What about shooting from a vice?
by B.B. Pelletier
Several months ago, a reader asked about using a vice to test the accuracy of different pellets in an airgun. In the comment sections of our posts, this question has come up many times over the years. Let’s talk a little about using vices.
First, let me say that I’m not an expert on this subject. What I know has come from my readings and talking to airgun testers rather than actual experiments.
Even with a vice, there’s vibration
A vice does not cancel all vibration. Depending on how the barrel is held by the vice, it’ll still vibrate a lot or maybe significantly less than when it was not in a vice. You can’t stop vibration completely. Many people believe a vice cancels all possible error. While a vice will cancel human error, there are other errors that the vice will not address.
Let’s start with a vice-like product that’s been in use for many decades…the Ransom rest. A Ransom rest is for handguns and is made to hold the grip of a handgun in a vice-like fixture. In some cases, this is identical to shooting from a vice because the barrel is rigid in the frame. With other guns, such as the 1911 Colt, the barrel moves during the firing cycle. All the Ransom rest does is guarantee the same starting point, shot after shot.
The Ransom rest is free to move when the gun recoils. After each shot, the gun is moved back to an indexed starting position for the next shot. So each shot starts from the same place. However, because the gun is free to move in recoil, the rest isn’t exactly the same as a vice that never moves. It’s more like a perefect artillery hold than like a vice.
Gun writers use Ransom rests because they save a lot of time when testing handguns, but they don’t make the guns more accurate. In numerous gun tests, it has been demonstrated that a good shooter can out-shoot a pistol held in a Ransom rest.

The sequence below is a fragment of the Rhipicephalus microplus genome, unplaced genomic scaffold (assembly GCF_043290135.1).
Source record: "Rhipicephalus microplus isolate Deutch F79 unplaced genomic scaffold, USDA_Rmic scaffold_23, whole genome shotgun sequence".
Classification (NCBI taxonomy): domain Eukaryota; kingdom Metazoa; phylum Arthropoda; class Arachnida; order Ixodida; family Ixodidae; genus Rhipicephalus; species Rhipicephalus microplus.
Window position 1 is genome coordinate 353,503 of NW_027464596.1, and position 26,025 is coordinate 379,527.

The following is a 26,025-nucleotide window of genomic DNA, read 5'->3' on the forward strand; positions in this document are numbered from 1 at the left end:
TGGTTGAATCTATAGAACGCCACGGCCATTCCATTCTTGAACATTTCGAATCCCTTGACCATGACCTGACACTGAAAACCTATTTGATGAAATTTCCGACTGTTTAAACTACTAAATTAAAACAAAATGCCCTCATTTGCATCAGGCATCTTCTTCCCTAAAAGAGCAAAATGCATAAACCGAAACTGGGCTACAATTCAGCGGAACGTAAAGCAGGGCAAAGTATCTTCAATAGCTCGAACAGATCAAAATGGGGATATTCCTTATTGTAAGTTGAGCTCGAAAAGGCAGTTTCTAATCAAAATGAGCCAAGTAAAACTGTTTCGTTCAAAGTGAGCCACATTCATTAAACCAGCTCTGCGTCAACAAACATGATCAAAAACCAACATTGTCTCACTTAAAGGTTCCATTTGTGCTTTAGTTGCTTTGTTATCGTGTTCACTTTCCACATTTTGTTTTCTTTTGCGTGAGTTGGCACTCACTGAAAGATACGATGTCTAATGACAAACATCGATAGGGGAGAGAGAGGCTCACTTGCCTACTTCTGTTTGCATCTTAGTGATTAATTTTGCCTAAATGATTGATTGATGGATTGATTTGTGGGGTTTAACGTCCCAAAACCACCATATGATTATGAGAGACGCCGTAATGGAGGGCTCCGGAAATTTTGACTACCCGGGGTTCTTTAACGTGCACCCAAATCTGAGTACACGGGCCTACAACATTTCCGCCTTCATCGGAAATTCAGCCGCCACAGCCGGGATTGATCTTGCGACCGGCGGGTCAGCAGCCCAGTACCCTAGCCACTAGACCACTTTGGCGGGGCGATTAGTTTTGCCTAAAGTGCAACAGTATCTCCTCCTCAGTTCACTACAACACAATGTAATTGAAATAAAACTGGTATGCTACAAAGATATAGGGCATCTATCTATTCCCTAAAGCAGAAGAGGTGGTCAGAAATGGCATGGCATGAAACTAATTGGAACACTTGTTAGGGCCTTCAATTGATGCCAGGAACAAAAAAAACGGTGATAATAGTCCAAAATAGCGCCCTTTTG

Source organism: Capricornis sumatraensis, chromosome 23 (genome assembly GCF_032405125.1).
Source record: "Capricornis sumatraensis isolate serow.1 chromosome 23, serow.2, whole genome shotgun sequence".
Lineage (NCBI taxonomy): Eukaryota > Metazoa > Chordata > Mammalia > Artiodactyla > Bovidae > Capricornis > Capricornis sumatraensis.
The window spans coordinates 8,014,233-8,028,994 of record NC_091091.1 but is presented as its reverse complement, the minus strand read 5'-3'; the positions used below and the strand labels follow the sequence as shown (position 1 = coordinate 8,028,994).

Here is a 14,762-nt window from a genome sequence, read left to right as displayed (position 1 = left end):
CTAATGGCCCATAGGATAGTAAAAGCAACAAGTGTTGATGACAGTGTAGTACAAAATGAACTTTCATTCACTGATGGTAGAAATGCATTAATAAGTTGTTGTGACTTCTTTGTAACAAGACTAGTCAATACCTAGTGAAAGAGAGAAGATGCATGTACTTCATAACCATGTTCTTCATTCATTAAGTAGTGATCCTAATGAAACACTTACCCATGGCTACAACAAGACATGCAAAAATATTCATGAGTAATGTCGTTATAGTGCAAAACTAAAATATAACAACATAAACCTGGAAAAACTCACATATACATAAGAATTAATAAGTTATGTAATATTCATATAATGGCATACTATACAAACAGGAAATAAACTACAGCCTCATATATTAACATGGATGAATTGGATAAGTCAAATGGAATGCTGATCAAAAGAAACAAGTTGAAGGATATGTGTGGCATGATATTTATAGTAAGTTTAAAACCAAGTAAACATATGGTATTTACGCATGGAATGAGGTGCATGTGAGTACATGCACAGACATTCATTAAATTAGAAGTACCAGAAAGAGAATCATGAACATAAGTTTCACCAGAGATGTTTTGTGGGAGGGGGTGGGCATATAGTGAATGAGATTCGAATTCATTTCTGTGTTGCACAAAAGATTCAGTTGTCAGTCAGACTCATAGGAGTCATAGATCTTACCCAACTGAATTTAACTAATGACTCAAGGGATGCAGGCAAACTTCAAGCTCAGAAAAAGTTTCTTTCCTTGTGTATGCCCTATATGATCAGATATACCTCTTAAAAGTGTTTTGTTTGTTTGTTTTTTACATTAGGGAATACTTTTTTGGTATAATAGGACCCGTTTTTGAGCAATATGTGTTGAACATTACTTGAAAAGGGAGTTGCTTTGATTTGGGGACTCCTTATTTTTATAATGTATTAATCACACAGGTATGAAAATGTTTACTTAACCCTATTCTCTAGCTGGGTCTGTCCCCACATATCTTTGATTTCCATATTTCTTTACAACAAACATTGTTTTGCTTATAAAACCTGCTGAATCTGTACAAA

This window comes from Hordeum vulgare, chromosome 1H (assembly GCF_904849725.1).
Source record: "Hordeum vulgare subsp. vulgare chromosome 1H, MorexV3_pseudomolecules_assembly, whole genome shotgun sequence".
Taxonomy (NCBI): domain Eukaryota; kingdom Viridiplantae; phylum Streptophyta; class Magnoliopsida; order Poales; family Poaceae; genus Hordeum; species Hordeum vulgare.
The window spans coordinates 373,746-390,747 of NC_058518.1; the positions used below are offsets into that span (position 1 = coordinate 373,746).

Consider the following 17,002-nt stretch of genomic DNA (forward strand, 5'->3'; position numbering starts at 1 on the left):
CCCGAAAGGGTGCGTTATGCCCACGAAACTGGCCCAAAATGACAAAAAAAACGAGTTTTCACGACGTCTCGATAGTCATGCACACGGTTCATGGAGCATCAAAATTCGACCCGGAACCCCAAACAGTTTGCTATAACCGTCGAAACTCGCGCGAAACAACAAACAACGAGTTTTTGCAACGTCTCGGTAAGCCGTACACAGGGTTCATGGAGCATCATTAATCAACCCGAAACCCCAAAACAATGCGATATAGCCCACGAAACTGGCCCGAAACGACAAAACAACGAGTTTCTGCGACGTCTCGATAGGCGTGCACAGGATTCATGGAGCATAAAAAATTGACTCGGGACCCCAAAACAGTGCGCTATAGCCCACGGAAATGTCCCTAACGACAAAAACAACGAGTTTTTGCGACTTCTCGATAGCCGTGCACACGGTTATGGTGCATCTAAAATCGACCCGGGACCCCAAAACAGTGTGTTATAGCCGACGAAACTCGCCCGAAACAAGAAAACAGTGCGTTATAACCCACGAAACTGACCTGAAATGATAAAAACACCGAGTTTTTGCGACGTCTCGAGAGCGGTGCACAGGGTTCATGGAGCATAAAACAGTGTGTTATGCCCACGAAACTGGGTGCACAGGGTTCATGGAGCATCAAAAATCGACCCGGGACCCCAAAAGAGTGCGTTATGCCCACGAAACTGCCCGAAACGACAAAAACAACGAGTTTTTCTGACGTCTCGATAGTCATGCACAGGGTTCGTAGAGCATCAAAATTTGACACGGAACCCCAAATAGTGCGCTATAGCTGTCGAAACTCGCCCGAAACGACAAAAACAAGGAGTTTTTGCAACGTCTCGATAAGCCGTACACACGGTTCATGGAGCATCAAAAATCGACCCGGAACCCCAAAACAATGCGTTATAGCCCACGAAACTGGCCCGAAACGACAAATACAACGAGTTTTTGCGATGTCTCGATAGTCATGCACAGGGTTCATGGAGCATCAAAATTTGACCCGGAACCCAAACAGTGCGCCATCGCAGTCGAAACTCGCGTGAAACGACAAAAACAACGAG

I know that last comment is going to stir up a controversy, so it’s time for me to tell you that several fine German airgun manufacturers test their airguns with human beings and not with vices. It’s faster, and they’ve found no difference in accuracy. That’s right, all those super-small shot groups that come with target guns were fired by a human being!
The biggest proof of all!
You’ve heard me quote many times in the blog from F.W. Mann’s The Bullet’s Flight From Powder to Target. Dr. Mann spent nine straight years and the better part of 37 years in total gathering information for this book, which was published in 1914. One of his test instruments was a concrete pier sunk 40″ into the ground. Atop this pier was a fixture that held a cylindrical receiver, into which Dr. Mann threaded all of his test barrels. He called this fixture his “shooting Gibraltar.” It was his belief that the vice would free him from any human error and make his test results as pure as possible. However, what he discovered was extremely interesting. He had guns in his personal collection that could out-shoot the Pope-made barrels mounted to the action on his shooting Gibraltar. The only explanation for this is that a vice, while seemingly rigid, does not solve all the problems that cause inaccuracy.
If you really want to read the definitive work on exterior ballistics, locate and buy a copy of Dr. Mann’s book. His tests will open your eyes!
During the Civil War, there were several snipers armed with rifles that weighed 50-60 lbs. These guns had built-in rests because they were too heavy to be held and had to be shot from a specially made bench. In the finest recorded shot in history, a Union captain killed a Confederate general at a measured distance of one mile. The range was determined by artillery surveyors through triangulation before the shot was taken. The rifle used was not held in a vice, but the nature of its extreme mass undoubtedly added to the accuracy it achieved.
What I’m saying is that, while vices sound like a good way to test pellets, they may not be. OR, they may not be as good as some other method that is easier and more convenient.
Please remember that I am not an expert on shooting with a vice. All that I’ve told you here are things I’ve read or things that have been told to me by those who test airguns for a living.
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